Picturing difference. An investigation of Maori women’s characters in New Zealand picturebooks
Independent thesis Advanced level (degree of Master (Two Years)), 20 credits / 30 HE creditsStudent thesis
Children’s books have been around since the early 1500s. They reflect the traditionalvalues of the times, yet they still serve as a socializing tool transmitting values from onegeneration to the next in today’s society (Gooden and Gooden 2001). Only in the latteryears of the twentieth century has the picturebook become a serious object of academicstudy (Lewis 2001). Researchers began to take notice of the (under-) representation ofwomen in children’s books and asserted commonly that reducing sexism in children’sreading materials is crucial for developing an equitable and democratic society.Although previous research has examined the representation of gender and race inchildren’s literature extensively, there is, however, a major gap, focusing on theportrayal of New Zealand’s indigenous Polynesian people – specifically, the Maoriwoman. Little is known about the visibility of Maori women in print media (Evans1994) and even less about their depiction in children’s picturebooks. In order to addressthis gap in the literature, this paper investigates the visual and verbal representation ofMaori women in contemporary New Zealand picturebooks. Following the theories ofPeter L. Berger, Thomas Luckmann and George Herbert Mead I developed a modelillustrating the circular process of picturebook communication. Moreover those theoriesserve as a theoretical framework, constituting the subsequent content analysis. As Iexamined the characters of Maori women in different New Zealand picturebooks, Iidentified three typifications, constituting the identity of an indigenous New Zealandwoman in those narratives. The Teacher, the Entertainer and the Spiritual Maori womanreinvent and reproduce, yet delimit and constrain the identity of Maori women incontemporary picturebooks. Those books fail to intertwine and integrate the twodiffering cultures of Maori and Pakeha (New Zealander of European descent), in theirstoryline, and neglect current struggles or conflicts in the social reality of New Zealand.Based on one outstanding book, I drew the conclusion that it is through integrating thetwo differing symbolic universes of Pakeha and Maori into the storyline, that themultiple roles carried by Maori women can be acknowledged and an authentic portrayalof Maori women is achieved.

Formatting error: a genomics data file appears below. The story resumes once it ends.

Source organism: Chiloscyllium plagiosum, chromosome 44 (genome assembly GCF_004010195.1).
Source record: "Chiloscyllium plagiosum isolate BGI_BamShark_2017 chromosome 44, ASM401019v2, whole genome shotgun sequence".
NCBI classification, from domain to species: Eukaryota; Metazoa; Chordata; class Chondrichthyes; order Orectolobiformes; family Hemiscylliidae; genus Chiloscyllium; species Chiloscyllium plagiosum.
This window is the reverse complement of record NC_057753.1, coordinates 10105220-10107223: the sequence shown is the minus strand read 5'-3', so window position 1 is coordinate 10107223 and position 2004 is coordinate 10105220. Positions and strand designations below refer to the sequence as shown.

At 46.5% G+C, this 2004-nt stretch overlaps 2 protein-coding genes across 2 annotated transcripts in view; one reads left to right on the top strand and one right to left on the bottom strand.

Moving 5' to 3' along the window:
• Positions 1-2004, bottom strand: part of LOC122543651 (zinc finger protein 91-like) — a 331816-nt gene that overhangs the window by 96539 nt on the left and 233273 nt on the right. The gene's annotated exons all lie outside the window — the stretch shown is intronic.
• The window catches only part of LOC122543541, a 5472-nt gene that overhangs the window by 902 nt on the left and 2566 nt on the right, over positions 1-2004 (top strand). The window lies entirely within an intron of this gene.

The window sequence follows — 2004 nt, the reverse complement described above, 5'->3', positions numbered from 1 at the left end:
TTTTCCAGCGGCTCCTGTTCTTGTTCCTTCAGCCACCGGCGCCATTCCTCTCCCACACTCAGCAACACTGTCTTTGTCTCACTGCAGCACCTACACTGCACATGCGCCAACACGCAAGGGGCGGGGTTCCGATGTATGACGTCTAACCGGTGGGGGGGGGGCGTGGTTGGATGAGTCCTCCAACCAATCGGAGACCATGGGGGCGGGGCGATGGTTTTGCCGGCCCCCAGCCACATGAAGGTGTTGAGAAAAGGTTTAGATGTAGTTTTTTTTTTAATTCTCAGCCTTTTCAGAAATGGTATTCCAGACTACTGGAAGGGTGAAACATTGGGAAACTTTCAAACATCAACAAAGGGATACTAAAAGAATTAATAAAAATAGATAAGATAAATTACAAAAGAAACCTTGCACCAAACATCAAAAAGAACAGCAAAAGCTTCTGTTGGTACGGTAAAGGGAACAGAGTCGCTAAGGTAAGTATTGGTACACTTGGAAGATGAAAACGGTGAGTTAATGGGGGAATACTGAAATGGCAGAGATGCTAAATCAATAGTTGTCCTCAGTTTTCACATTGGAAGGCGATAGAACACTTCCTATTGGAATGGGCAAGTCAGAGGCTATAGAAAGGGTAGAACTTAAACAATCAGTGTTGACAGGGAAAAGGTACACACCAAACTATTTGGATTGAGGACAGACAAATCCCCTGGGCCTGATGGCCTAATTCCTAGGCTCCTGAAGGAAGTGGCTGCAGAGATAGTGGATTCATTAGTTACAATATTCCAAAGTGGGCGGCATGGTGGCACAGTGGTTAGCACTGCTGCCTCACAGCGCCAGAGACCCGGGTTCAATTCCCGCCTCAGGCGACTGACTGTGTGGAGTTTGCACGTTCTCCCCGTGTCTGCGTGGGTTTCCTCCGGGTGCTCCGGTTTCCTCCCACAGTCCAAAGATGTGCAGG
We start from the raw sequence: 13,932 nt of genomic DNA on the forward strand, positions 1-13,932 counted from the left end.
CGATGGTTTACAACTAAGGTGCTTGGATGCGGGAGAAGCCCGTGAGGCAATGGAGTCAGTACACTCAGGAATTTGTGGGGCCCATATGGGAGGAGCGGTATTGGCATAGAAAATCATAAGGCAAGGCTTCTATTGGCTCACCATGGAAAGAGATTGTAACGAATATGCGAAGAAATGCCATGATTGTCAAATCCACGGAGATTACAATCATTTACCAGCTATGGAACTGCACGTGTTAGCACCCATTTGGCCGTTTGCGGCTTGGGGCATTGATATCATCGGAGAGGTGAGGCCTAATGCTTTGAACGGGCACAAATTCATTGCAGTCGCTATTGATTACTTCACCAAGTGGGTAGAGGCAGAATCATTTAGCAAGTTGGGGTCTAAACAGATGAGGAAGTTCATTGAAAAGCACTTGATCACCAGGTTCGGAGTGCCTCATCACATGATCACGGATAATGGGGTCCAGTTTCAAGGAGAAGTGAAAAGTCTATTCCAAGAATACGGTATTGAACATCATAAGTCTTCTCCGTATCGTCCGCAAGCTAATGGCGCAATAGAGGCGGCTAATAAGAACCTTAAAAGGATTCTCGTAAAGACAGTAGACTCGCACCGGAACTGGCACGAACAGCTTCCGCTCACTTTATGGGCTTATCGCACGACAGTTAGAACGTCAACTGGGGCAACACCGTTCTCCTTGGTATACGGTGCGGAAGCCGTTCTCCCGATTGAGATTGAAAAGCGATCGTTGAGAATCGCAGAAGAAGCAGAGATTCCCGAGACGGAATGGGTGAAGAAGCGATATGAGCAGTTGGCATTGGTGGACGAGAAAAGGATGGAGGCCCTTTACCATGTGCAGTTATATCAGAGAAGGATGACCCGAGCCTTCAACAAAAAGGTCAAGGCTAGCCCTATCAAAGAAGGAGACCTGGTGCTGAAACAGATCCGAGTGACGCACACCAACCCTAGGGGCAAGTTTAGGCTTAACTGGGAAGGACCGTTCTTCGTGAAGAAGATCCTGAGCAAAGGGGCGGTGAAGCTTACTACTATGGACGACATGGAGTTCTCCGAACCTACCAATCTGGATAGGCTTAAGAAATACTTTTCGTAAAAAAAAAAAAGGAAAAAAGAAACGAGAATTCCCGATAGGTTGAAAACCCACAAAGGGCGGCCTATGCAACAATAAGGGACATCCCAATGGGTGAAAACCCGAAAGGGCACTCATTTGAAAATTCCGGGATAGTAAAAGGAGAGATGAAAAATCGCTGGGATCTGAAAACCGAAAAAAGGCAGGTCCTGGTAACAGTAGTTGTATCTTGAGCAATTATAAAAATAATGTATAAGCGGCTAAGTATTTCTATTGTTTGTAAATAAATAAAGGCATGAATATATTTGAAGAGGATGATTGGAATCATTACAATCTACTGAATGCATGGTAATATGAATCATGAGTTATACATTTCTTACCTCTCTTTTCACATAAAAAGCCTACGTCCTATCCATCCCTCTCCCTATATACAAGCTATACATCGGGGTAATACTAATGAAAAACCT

Place, publisher, year, edition, pages
2011. , 122 p.
New Zealand, picturebooks, content analysis, social construction, gender
Kinderbücher, Sozialkonstruktionismus, Neuseeland, Kolonialismus
Media and Communications
IdentifiersURN: urn:nbn:se:uu:diva-176511OAI: oai:DiVA.org:uu-176511DiVA: diva2:535671
Subject / course
Art, Education and Media
Master Programme in Social Sciences
UppsokSocial and Behavioural Science, Law